The Oldest College Weekly in America. Founded 1868.

The Colgate Maroon-News

The Oldest College Weekly in America. Founded 1868.

The Colgate Maroon-News

The Oldest College Weekly in America. Founded 1868.

The Colgate Maroon-News

CJU and Students Organize Vigil in Response to Attack on Israel

The Colgate University Jewish Union (CJU) alongside fellow students hosted a vigil on Wednesday, Oct. 11, following the Hamas attacks on Israeli communities near the Gaza Strip on Saturday, Oct. 7. Students and community members gathered on the Academic Quad in front of the Colgate Memorial Chapel in a moment of remembrance and heard reflections from CJU leaders and other students. 

Senior Jackson Fox, in partnership with the CJU, led the efforts to organize the event. Fox also spoke at the vigil. 

It’s important to come together this evening to be there for people who are hurting, both here and thousands of miles away,” Fox said. “While there may be a large physical distance between us and Israel, the people remain close in our hearts tonight.”

Fox spoke about the history of the Israel-Palestine conflict and recognized the insecurity of the region, stating why Colgate students chose to gather there that night. 

“We are here tonight for those who can’t be. It’s a privilege to be Jewish in America. Our ancestors moved here looking for a better life, fleeing religious persecution. After 2,000 years of diaspora, the Jewish people have only had a home for the last 75 years,” Fox said. “When we contextualize this, we realize that Israel is still trying to find their footing as a home for Jews across the world. By coming together here tonight, we recognize the fragility of the region and its critical importance to our people. The attack on Israel is an attack on anyone who believes in this philosophy. This is why we have come together tonight, to support those who are hurting.”

Senior Grace Lieberman had the initial idea to organize the event and got in contact with Fox. Together, they reached out to the CJU who agreed to help host it. Lieberman also spoke at the event. 

“As you all know, what is going on in Israel is disheartening and appalling, and I want to share my love and support for the Jewish people during a time of tragedy and terrorism,” Lieberman said. “Today, we pray for peace and safety in Israel and send our love and condolences to the people in both Israel and Gaza living in violence and fear. I also want to express my support and appreciation for the Israeli soldiers risking their lives for the Jewish people. I know many of my peers here at Colgate have friends and family fighting.”

Lieberman asked her peers to put aside politics as they gathered in remembrance.

“I hope that today, everyone can put aside political views and separate the politics of the Israeli-Palestinian conflict from the terrorism occurring in this region to stand in solidarity with those who are being persecuted and killed on the basis of their religion,” Lieberman said. “I pray for peace and safety in Israel. Thank you all for being here to show your support and solidarity for my community.”

Sophomore Matthew Sherter, co-president of the CJU, added his remarks.

“This past Saturday morning, on Shabbat Simchat Torah, Hamas, a terrorist group, launched an attack on Israel and the Jewish people. These holidays are supposed to be days that are celebrated and cherished and instead Jews in Israel and around the world are grieving and are scared of what is yet to come,” Sherter said. “We come together tonight to mourn the loss of human life due to these attacks. In unison, we hope and pray for a new day when all people, both in Israel and elsewhere, can live in peace and security. May we wish for this day to come speedily and soon.”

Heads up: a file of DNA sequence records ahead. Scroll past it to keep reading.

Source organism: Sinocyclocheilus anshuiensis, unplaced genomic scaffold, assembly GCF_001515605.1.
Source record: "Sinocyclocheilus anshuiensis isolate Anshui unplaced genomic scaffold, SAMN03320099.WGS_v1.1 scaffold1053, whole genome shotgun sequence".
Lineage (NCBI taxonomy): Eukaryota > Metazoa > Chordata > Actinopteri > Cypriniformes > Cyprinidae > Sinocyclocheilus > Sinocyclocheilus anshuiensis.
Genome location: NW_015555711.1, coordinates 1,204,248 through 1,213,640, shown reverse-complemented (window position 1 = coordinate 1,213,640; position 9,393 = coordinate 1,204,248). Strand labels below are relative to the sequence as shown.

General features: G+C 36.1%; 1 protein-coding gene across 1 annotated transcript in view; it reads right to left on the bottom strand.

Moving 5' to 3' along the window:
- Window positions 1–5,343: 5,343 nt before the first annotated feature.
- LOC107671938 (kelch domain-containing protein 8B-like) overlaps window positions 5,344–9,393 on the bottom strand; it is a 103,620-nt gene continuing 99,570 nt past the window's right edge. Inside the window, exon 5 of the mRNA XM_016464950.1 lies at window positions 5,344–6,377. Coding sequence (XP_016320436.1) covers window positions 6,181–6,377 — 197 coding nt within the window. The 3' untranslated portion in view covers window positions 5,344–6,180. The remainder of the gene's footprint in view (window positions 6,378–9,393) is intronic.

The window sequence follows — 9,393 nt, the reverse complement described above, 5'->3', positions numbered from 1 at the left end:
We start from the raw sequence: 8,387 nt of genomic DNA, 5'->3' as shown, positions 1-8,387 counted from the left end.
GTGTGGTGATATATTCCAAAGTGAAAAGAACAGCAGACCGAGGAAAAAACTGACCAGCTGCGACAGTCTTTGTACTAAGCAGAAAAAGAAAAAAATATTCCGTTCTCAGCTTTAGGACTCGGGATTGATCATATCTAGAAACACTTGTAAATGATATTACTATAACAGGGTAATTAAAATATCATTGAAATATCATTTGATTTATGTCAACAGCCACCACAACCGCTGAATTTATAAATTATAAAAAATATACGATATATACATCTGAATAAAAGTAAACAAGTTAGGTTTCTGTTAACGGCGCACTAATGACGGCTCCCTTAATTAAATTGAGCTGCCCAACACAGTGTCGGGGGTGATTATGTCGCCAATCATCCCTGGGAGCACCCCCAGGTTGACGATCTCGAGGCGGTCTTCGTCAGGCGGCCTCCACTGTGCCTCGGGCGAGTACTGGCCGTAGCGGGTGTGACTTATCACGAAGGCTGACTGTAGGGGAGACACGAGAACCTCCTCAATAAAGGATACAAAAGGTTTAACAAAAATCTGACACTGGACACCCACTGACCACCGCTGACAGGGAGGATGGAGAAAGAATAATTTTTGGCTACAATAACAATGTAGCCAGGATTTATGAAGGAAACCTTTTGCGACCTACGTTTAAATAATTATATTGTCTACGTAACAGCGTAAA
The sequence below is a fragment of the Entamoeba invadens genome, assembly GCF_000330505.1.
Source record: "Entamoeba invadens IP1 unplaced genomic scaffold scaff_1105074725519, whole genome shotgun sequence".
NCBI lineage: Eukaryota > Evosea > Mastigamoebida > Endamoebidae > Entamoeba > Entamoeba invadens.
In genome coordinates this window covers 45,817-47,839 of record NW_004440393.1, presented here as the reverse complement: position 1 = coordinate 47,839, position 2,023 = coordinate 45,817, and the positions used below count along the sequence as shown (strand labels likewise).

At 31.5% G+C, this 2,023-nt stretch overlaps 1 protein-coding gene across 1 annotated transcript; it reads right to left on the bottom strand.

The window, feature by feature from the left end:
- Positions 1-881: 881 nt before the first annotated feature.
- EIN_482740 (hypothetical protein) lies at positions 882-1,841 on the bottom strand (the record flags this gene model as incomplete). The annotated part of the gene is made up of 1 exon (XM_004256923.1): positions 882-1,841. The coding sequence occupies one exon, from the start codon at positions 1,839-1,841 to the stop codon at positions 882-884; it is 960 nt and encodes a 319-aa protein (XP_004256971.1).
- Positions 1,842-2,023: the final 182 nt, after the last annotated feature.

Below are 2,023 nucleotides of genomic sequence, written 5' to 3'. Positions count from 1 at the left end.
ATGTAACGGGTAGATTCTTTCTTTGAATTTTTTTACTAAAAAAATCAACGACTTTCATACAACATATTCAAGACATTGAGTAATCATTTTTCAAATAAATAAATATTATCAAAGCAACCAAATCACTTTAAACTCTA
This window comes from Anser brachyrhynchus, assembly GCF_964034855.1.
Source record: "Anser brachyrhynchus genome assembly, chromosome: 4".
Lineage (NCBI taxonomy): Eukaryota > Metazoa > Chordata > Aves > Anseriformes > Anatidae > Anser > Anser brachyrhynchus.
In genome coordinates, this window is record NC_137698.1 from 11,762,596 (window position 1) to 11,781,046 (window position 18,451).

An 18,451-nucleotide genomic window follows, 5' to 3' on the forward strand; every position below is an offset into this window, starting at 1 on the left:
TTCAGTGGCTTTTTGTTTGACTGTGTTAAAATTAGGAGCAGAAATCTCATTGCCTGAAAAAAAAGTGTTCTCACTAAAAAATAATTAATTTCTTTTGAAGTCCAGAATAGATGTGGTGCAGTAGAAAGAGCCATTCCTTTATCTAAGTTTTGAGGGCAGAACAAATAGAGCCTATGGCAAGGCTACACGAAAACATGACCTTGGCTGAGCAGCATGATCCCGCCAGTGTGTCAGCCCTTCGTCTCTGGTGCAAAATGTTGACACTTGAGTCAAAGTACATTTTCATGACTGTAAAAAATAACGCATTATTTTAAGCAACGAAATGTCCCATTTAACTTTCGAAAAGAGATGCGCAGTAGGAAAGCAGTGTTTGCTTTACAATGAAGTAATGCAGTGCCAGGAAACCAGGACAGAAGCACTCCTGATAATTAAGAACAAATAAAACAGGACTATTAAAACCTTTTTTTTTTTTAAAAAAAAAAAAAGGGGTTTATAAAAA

Colgate University President Brian W. Casey also attended the event.

“I thought it was much needed,” Casey said. “When you have moments like that — a tragedy of such scale — that touches people directly, the notion that you gather seems totally human.”

Casey applauded the students and acknowledged the difficulty of leading such an event. 

“It was very clear to me that these were students speaking to students, and that’s really hard to do, and I thought they did it incredibly well.”

Casey was touched by the vigil and left feeling a sense of pride for the students involved. 

“I really thought they were brilliant […]. I have to say I walked away very sad but incredibly proud of the students.”

CJU Co-President and sophomore Alisha Greenstein encouraged students to utilize support systems the campus community provides. 

“I want to say that there is support on this campus. Please reach out to someone if you are in distress. There are so many resources at Colgate,” Greenstein said. “Let’s support each other as Jews, supporters of the Jewish people, and most importantly, as Colgate students. Let’s pray that this comes to an end soon.”

Students grappling with the recent events, as Greenstein mentioned, can find support at the Colgate Counseling Center.

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About the Contributors
Ellie Weber
Ellie Weber, News Editor
Ellie Weber is a junior from New York, NY concentrating in political science. She has previously served as a staff writer for the News section. On campus, Ellie is involved in the Comedy Sketch Club.
Mary Grygier
Mary Grygier, Photo Editor
Mary Grygier is a senior from Ridgewood, NJ concentrating in psychology and film & media studies. She has previously served as a contributing photographer. On campus, Mary is involved in the Athletics Department, Club Soccer, and is a member of a Greek letter organization.

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